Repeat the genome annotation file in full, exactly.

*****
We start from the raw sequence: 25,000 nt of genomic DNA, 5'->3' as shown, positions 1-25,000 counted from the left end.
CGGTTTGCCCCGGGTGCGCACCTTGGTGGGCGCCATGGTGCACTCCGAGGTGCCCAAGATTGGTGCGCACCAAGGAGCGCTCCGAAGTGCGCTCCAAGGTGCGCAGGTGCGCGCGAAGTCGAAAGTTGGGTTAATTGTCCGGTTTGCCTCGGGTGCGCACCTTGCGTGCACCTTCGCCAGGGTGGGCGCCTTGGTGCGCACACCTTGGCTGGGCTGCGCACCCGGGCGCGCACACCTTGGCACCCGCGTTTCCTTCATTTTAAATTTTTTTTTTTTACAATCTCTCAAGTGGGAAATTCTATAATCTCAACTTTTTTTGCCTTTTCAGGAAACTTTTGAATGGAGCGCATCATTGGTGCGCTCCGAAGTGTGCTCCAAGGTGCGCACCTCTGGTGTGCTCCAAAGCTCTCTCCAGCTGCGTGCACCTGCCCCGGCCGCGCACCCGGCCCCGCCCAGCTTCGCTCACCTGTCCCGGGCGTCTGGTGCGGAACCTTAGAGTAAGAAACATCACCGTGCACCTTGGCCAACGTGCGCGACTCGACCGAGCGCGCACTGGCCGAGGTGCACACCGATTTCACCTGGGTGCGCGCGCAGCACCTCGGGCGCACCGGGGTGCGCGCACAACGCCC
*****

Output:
We start from the raw sequence: 25,000 nt of genomic DNA, 5'->3' as shown, positions 1-25,000 counted from the left end.
CGGTTTGCCCCGGGTGCGCACCTTGGTGGGCGCCATGGTGCACTCCGAGGTGCCCAAGATTGGTGCGCACCAAGGAGCGCTCCGAAGTGCGCTCCAAGGTGCGCAGGTGCGCGCGAAGTCGAAAGTTGGGTTAATTGTCCGGTTTGCCTCGGGTGCGCACCTTGCGTGCACCTTCGCCAGGGTGGGCGCCTTGGTGCGCACACCTTGGCTGGGCTGCGCACCCGGGCGCGCACACCTTGGCACCCGCGTTTCCTTCATTTTAAATTTTTTTTTTTTACAATCTCTCAAGTGGGAAATTCTATAATCTCAACTTTTTTTGCCTTTTCAGGAAACTTTTGAATGGAGCGCATCATTGGTGCGCTCCGAAGTGTGCTCCAAGGTGCGCACCTCTGGTGTGCTCCAAAGCTCTCTCCAGCTGCGTGCACCTGCCCCGGCCGCGCACCCGGCCCCGCCCAGCTTCGCTCACCTGTCCCGGGCGTCTGGTGCGGAACCTTAGAGTAAGAAACATCACCGTGCACCTTGGCCAACGTGCGCGACTCGACCGAGCGCGCACTGGCCGAGGTGCACACCGATTTCACCTGGGTGCGCGCGCAGCACCTCGGGCGCACCGGGGTGCGCGCACAACGCCC